In theory, it would sound like it would be a helpful tool for parents and movie goers to have some system in place that would evaluate the content and summarize the type of content for those wishing to avoid certain exposures. The unfortunate reality however is that the most widely utilized system, the MPAA – the Motion Picture Association of America is failing to not only fulfill this role, but is damaging to the film industry.
It would stand to reason that the evaluation criteria for the MPAA should be transparent so that the filmmakers and even the movie going public can understand the reasons for a film’s rating. Unfortunately the MPAA has to this day never publicized it’s evaluation criteria to either the public or the filmmakers themselves. The result for filmmakers is that their submissions may return ratings that they didn’t aim for and not have a clear understanding as to why a rating was applied.
As there is a strong tie to box-office viability and the rating of a film, films rated PG are typically the highest grossing films for their broad appeal whereas R rated films are typically among the lowest for their stricter admittance guidelines. Consequently, the MPAA has responded by broadening the boundaries for what is considered unacceptably explicit so as to incorporate films that may otherwise have rated higher. This unfortunately creates some unusual juxtapositions and audience members and filmmakers like wonder why certain films are juxtaposed with one another in the same category.
Films like Harry Potter and the Goblet of Fire, Philomena and The Expendables 3 all land PG-13 ratings in order to try to fulfill ‘blockbuster’ expectations. Goblet of Fire for “sequences of fantasy violence and frightening images”, Philomena for “strong language, thematic elements and sexual references” and Expendables 3 for “violence including intense sustained gun battles and fight scenes and language”. If this seems at all strange, it should. There seems to be a rather wide tolerance for this PG-13 rating, thus resulting in the rating itself being unreliable for parents and those who would otherwise rely on the screening system, the logic being if Harry Potter was suitable for my children, by this standard, so too must these other two films. So the question then becomes, what merit does this rating hold if a fantasy adventure featuring magic and Quidditch will occupy the same space as Stallone’s gun battles and Judy Dench dropping F-Bombs?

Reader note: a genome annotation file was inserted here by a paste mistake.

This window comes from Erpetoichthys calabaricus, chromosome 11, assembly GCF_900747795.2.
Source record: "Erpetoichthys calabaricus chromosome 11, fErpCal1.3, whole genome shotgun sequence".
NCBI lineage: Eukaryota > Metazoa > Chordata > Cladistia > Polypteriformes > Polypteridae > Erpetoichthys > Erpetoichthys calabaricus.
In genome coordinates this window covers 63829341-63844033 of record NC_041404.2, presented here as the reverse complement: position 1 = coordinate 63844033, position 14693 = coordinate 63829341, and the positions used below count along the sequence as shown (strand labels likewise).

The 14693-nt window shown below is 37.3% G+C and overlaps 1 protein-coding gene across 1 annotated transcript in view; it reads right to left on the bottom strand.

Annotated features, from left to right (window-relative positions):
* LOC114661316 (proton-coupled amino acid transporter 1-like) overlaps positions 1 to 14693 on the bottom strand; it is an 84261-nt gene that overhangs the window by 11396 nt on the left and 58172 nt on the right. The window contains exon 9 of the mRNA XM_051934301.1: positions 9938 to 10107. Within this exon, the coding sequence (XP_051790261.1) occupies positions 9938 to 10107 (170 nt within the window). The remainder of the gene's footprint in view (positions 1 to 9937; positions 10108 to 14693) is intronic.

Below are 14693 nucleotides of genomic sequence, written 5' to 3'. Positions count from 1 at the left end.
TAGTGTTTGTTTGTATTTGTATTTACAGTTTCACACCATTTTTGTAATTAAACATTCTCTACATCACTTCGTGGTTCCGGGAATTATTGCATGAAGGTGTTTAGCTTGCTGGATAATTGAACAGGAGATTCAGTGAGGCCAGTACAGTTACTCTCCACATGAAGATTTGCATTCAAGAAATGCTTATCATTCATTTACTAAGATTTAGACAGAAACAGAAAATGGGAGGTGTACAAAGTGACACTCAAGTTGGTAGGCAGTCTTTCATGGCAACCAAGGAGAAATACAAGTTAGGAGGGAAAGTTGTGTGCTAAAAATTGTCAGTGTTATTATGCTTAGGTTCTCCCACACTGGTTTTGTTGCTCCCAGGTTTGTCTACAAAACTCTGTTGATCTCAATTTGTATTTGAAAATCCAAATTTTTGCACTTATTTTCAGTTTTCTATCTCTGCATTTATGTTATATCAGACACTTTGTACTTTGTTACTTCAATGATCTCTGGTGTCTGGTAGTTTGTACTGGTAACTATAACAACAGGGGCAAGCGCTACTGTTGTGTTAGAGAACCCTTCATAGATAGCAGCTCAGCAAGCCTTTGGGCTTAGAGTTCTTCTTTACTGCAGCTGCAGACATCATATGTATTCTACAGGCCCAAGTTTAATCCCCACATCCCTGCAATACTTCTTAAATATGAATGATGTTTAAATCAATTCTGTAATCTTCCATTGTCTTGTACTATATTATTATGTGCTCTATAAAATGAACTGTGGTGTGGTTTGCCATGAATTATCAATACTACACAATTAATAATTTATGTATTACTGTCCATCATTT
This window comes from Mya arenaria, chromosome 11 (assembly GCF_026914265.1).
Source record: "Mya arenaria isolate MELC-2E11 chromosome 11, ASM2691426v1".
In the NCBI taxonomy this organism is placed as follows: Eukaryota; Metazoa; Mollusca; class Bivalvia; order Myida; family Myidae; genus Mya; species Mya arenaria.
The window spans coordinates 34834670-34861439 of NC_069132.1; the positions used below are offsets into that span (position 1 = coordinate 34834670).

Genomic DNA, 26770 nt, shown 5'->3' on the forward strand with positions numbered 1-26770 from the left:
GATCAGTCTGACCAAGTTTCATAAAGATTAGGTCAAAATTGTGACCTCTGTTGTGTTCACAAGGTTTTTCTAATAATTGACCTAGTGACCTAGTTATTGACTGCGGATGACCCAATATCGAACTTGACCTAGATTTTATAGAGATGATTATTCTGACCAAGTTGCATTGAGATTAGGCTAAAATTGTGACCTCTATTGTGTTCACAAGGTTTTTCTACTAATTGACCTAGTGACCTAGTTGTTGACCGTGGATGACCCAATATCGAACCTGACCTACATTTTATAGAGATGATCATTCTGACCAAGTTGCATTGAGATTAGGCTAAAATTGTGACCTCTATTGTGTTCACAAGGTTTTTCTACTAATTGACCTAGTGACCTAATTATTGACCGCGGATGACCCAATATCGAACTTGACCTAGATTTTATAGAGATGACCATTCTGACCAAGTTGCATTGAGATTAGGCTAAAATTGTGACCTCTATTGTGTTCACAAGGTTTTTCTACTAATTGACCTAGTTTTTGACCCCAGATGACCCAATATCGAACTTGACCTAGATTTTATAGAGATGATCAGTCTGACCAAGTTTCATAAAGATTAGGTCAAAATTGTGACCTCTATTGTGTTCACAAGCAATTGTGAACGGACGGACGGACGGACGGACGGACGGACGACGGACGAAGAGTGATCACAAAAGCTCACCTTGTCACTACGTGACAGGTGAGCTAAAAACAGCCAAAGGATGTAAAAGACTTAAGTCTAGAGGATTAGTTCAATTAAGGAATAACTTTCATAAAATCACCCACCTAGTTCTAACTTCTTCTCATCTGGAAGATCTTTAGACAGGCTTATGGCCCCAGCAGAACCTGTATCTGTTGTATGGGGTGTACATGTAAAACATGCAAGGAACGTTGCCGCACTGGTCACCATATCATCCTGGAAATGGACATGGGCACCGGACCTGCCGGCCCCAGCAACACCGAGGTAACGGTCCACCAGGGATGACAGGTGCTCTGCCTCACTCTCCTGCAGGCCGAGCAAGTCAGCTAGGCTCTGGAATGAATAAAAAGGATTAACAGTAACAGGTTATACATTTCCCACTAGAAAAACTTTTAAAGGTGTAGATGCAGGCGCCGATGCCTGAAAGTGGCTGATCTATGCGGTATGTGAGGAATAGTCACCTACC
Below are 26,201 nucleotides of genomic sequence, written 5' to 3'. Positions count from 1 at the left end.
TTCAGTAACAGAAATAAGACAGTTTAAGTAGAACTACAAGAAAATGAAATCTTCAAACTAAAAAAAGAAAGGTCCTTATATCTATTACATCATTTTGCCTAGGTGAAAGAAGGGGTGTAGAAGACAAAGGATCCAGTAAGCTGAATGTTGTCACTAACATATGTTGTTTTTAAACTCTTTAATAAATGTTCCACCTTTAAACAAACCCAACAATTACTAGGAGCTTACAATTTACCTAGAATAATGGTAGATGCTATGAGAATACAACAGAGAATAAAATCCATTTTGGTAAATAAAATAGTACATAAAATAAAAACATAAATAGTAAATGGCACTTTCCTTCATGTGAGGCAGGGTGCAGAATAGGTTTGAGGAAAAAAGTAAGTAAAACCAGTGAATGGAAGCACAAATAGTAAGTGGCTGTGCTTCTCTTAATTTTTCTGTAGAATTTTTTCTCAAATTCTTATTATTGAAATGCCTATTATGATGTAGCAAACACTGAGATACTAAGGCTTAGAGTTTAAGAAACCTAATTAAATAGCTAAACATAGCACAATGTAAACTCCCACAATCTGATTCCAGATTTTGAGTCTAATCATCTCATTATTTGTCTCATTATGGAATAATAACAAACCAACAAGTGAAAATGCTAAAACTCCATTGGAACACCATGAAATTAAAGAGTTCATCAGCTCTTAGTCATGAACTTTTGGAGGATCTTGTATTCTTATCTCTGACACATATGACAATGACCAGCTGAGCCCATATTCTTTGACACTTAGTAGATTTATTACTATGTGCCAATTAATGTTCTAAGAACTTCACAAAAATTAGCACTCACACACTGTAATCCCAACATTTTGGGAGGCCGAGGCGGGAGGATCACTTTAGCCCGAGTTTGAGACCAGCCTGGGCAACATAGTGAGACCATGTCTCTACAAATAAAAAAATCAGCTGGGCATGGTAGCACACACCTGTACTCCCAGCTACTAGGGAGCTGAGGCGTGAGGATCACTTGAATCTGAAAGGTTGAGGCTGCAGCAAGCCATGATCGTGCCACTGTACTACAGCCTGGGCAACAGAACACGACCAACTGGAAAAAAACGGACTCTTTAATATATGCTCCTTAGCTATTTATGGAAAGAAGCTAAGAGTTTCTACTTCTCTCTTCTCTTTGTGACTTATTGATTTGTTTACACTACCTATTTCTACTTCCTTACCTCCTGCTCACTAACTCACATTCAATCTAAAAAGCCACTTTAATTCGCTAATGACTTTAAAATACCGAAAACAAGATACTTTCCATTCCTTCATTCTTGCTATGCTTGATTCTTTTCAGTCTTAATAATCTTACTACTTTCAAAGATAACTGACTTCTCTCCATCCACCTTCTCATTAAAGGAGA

A recent study conducted by the Universities of Ohio State and Pennsylvania in analyzing the prominence of gun violence in the top 30 grossing films form 1950 – 2012 observed not only a sharp increase in the presence of said violence, but also that there was more violence in films rated PG-13 than R. Similarly, a study conducted by the Harvard School of Public Health noted an increase in the number films achieving a PG-13 rating that feature violence and explicit sexual content.
While this should be contextualized under the broader understanding that standards of what is deemed ‘acceptable’ with respect to depictions of violence and sexual content changes over time, it becomes impossible to know how the MPAA identifies and weights these depictions as their standards are kept private, possibly even subjective. Why Clatyton (Brian Blessed) hanging to death in Disney’s Tarzan warrants a G rating whereas Free Birds lack of profanity, violence and sexuality receives a PG for “some action/peril and rude humor” has yet to be qualified.